I spent Saturday doing what a great many other people worldwide did, reading Deathly Hallows. I was a satisfied reader; Uncle Pookie seemed a little bit less satisfied than I, but part of that is his ongoing frustration with the Ministry of Magic's failure to come up with better preventive measures--e.g., spells or devices for detecting Imperiused employees. Anyway, I don't want to give any spoilers away for those who haven't yet read it, so I'll just say I liked it and that I was mostly right in the things I guessed would happen. One important thing, on which I'd disagreed with UP, I was wrong about, but to be totally fair I had said that if that thing had happened, it was surely an accident, not deliberate, because doing it deliberately would have been a really bad idea. And I was right about that part of it. (Cryptic enough?)
But I did want to point people to Thomas Hibbs' review, "Harry Potter & the Art of Dying Well" on NRO. Hibbs is a good reviewer, and this review is no exception. I also recommend the Alan Jacobs review that Hibbs links to. I'd read it a couple of years ago on the First Things website, but I read it again and, although it was published when there were only three books in the series, it is well worth reading; there is some really interesting stuff about magic and technology that would be interesting even to people who haven't read or who don't like the Harry Potter series.
And speaking of people who don't like HP, I do not recommend the Ron Charles article Hibbs links as an example of "it's for the masses, therefore it must be bad" type of thinking. (Unless of course you need to see such an example, and in that case I guess it is a pretty good example. I'm only linking it myself because the link in Hibbs' article is broken.) I do not say this because Mr. Charles does not like HP. I do not care whether other people like HP or not, except insofar as I might have more chance of a fun conversation about the books with someone who does. Someone once said that, "in literature, as in love, other people's choices astound us"--in other words, tastes vary; I've seen any number of couples whose reason for being together is completely inexplicable to me, and I'm far too old to think that my tastes in books, anymore than my taste in romantic/marital partner, is or ever will be universal. So the dislike doesn't matter.
But a couple of the reasons for the dislike do. I do not care for the "for the masses=bad" notion, popular though it is among some. I myself often fell prey to that type of pointless sneering when I was young, but I have recognized it as groundless elitism, resting on, insofar as it rests on anything, the faulty idea that something popular can't be good and worthwhile. Of course popular things can be bad, but it is going a long way from that fairly obvious truth to say they're popular because they are bad or that if Billy Bob and Sally Mae like it, it must be crap. And I don't care whether we're talking books, movies, Wal-mart, crafts, or what have you, I do not care for this attitude.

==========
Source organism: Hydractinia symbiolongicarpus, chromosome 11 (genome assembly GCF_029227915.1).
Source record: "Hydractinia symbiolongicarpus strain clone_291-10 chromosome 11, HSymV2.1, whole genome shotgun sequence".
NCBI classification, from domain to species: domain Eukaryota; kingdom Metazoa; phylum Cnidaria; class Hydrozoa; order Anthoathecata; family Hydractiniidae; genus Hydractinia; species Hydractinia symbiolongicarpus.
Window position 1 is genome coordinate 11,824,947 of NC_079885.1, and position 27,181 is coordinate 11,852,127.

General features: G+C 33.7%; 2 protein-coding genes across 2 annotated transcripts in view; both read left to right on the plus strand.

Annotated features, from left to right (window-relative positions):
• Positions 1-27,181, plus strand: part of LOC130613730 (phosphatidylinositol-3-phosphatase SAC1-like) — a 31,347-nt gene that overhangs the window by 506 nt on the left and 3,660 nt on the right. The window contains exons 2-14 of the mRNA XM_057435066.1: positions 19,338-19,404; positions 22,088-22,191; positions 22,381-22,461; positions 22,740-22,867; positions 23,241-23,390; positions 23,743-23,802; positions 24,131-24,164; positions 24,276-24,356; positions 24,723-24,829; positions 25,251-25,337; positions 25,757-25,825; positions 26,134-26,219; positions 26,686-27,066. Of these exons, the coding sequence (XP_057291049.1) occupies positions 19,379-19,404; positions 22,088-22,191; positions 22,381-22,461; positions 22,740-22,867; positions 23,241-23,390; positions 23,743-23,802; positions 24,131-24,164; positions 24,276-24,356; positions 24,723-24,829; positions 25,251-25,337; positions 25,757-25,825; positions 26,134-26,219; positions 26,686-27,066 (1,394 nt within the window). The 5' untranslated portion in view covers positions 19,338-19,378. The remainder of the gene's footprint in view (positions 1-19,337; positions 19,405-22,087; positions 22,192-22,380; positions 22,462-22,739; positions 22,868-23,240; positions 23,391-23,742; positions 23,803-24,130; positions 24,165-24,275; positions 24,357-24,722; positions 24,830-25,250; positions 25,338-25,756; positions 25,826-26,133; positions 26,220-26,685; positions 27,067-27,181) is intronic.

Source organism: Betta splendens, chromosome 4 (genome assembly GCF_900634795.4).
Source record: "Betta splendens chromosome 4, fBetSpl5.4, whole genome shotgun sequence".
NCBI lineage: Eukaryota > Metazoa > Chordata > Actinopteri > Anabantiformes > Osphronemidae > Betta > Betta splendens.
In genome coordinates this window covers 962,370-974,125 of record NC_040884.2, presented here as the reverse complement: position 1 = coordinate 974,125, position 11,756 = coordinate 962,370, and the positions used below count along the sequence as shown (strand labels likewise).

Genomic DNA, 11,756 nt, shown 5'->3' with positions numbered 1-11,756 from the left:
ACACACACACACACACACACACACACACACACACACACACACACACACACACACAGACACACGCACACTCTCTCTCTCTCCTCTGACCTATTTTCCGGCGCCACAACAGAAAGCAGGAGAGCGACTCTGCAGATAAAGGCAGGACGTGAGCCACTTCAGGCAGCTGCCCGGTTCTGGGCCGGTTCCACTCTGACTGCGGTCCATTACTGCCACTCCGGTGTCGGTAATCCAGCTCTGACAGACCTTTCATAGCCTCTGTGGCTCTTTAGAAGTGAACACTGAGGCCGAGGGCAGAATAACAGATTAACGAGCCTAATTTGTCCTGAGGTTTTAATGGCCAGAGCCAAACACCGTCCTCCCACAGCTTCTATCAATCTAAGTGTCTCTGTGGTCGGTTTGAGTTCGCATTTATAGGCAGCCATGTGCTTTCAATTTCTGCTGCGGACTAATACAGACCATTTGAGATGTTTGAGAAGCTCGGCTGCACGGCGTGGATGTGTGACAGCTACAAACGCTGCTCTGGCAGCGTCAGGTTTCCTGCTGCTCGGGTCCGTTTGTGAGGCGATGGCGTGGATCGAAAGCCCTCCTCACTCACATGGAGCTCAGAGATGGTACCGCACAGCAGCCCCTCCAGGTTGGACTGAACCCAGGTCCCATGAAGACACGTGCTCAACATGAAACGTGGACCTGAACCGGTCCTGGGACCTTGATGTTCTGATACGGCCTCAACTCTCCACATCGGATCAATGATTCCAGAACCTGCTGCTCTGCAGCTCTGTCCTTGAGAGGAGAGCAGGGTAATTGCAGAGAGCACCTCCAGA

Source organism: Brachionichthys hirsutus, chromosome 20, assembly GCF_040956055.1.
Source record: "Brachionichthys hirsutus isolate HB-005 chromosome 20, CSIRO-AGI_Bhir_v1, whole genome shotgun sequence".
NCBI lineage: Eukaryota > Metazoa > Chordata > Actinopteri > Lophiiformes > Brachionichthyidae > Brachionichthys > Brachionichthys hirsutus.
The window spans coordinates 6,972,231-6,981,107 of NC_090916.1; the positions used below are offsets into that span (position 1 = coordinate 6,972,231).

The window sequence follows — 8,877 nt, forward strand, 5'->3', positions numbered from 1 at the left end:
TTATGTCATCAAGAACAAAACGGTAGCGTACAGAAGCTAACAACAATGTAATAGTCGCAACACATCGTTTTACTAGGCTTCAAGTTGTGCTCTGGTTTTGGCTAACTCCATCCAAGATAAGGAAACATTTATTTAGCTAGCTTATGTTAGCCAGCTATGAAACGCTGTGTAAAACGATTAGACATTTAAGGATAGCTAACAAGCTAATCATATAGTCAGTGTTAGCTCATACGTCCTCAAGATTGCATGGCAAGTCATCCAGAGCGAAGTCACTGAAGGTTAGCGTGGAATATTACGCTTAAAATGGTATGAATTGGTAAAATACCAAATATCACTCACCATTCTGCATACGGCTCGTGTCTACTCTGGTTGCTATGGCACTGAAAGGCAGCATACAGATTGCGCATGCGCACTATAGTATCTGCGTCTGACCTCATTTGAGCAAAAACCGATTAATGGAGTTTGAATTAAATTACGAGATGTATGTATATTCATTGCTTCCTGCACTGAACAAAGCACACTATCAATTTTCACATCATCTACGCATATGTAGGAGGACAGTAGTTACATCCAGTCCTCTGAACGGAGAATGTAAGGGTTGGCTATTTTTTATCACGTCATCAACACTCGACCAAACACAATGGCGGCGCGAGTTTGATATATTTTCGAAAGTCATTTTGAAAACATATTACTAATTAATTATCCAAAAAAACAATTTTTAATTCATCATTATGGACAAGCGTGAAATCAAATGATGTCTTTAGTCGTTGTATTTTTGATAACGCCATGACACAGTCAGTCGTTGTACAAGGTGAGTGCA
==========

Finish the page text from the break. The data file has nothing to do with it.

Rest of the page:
Far more important is one of the other reasons Mr. Charles dislikes HP and it is the reason I bothered to say I do not recommend the piece: Charles refers to "Rowling's little world of good vs. evil". That's a telling phrase if I ever heard one. Hear the contempt? The dismissiveness? People who believe in good and evil, even just to the point of being willing to entertain the idea of a fantasy world in which such things exist, are so-o-o-o medieval! Who knows what sort of backward, incorrect thinking such might get up to? I do believe in the existence of good and evil, and I believe that they are in conflict not only in fictional worlds, both well and poorly written, but in this world, within and without ourselves. And I consider the idea that good and evil do not exist to be a pernicious belief which we entertain to our own destruction. I am completely serious here. Act as if good and evil do not exist or as if they are beneath consideration by intelligent, educated people and you will begin to damage your own self and the wider society. The phrase "rot from within" comes to mind. Much better to dislike the HP books because you think they are badly written or juvenile or boring or even for the reason that they're popular, than because they depict good and evil. That is a hopeless, dead-end sort of thinking that affects far more than your opinion on one series of children's books.
Anyway, I recommend as thought-provoking both the Hibbs review and the Jacobs article. Uncle Pookie also found them interesting.